Saturday, 24 April 2021

Shudder Saturday: Mother's Day (1980)

Co-written and directed by Charles Kaufman (arguably best known for being the brother of Lloyd "Troma" Kaufman), Mother's Day is a strange slasher movie that tries to work within the standard parameters of the sub-genre while also having fun with some of the tropes. It doesn't work, let's get that out of the way right now, but there are elements here that remain interesting, especially when you consider that this was a film released at the start of the 1980s, before the slasher movie had really taken the firm hold it would take on the horror movie output of the decade.

Beatrice Pons (billed as Rose Ross) plays Mother, an elderly woman who has a couple of sons, Ike and Addley, she encourages to torture and kill people. They live in a cabin in the middle of some woods, which is very unfortunate for Abbey (Nancy Hendrickson), Trina (Tiana Pierce), and Jackie (Deborah Luce), three women who set out on a carefree vacation.

A fairly "cheap 'n' cheerful" horror, with occasional dollops of gore and moments of nastiness to ensure that horror fans won't feel as if they have been short-changed, Mother's Day feels somewhat like a reaction to the nastier, and more notorious, films that were released in the latter half of the '70s. The Last House On The Left, The Hills Have Eyes, I Spit On Your Grave, et al. Those films often feel like endurance tests, especially in the scenes that show the victims being tortured and brutalised before we get to the more cathartic third acts. Mother's Day, on the other hand, tries to show the villains being despicable and abusive while not dwelling on things for any extended period of time. But when it comes to the inevitable retribution, THAT is when you get more gore and the camera moving in to get closer to the bloodshed.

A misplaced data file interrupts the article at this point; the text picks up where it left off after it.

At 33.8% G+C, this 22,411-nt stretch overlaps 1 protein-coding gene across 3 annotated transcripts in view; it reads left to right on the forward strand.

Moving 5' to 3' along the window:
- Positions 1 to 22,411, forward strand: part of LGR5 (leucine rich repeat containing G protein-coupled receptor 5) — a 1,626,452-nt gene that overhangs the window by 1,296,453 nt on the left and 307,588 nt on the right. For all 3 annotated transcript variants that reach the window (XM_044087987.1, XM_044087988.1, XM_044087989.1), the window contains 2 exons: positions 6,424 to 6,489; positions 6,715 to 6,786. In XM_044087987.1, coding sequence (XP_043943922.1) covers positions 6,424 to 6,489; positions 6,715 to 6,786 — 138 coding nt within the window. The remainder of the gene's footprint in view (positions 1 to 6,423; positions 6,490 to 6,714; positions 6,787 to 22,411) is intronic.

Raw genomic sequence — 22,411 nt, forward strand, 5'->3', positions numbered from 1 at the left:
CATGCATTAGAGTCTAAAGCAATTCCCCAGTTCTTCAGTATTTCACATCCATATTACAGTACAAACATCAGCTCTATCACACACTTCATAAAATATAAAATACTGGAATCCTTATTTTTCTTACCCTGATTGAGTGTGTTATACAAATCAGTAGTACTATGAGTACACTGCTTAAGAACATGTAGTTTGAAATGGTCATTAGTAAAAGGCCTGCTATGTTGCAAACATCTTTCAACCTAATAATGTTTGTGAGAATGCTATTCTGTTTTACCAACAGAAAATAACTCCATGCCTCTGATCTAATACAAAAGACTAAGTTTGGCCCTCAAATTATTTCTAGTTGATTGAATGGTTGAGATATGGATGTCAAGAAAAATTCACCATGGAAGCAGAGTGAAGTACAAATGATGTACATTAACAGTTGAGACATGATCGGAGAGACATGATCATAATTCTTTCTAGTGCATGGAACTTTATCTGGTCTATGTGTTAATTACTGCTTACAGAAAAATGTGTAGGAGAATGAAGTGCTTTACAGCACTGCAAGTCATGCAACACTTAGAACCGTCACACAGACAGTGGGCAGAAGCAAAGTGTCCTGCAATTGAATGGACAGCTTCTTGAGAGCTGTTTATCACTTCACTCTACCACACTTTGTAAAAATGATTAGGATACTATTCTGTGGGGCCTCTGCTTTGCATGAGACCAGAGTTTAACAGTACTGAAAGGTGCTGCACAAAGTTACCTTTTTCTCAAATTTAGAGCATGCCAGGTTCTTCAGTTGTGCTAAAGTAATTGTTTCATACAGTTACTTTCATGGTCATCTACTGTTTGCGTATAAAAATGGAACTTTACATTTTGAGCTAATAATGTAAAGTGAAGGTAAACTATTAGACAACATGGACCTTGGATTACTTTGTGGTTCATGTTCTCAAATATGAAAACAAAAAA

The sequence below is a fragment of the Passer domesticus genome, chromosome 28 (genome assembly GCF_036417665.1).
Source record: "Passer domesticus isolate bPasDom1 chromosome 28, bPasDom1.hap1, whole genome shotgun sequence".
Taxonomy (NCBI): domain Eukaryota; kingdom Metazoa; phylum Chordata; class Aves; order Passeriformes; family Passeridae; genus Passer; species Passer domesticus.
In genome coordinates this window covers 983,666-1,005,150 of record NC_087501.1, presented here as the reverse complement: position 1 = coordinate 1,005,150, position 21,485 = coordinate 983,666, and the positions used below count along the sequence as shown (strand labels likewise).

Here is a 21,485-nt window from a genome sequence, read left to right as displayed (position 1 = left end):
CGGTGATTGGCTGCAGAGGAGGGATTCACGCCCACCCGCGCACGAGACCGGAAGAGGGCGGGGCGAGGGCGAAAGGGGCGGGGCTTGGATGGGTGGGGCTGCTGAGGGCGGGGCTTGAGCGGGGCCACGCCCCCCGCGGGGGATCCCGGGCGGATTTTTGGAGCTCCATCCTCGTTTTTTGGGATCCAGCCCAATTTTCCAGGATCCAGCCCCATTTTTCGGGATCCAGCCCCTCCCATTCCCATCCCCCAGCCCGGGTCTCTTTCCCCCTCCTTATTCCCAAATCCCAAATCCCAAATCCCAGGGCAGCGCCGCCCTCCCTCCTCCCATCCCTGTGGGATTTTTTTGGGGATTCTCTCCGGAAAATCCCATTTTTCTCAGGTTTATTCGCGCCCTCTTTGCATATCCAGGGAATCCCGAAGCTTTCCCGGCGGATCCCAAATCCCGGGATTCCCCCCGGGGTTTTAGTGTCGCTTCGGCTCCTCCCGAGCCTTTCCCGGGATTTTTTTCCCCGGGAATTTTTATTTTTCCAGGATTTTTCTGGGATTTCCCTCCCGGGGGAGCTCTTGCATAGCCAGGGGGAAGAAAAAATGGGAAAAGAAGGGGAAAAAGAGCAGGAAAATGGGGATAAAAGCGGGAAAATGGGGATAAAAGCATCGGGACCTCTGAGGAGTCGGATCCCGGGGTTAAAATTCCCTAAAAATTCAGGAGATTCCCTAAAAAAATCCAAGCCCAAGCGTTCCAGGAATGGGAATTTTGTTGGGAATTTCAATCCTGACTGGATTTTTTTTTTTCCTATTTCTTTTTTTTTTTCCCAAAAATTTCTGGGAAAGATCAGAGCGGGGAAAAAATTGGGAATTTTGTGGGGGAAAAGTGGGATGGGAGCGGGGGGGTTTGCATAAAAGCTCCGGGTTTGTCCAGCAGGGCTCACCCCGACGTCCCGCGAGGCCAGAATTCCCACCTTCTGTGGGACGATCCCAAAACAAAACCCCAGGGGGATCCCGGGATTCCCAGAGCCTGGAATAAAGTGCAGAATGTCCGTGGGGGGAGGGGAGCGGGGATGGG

The acting is a mixed bag, but it's in line with the tone of the material. Pons is a lot of fun as the demented mother, while Hendrickson, Pierce, and Luce all do well enough as the trio trying to stay alive once Ike and Addley have a hold of them. Frederick Coffin and Michael McCleery (both billed under different nnames) are suitably menacing and powerful as the baddies, so blasé about their deadly deeds that they can take time to bicker with one another and/or check on how much mother approves.

If the script, co-written by Kaufman and Leight, was just improved slightly then this could have been a solid slasher that also subverts a number of the tropes already established by the time it was released. Unfortunately, because of the uneven tone and the lack of a well-constructed "Trojan horse" for the main ideas, it just ends up being a bit of a misfire. Those wanting a slasher movie can find many better ones to watch, those wanting to enjoy the comedic elements of it will have to put in a bit more effort than they may feel should be necessary.


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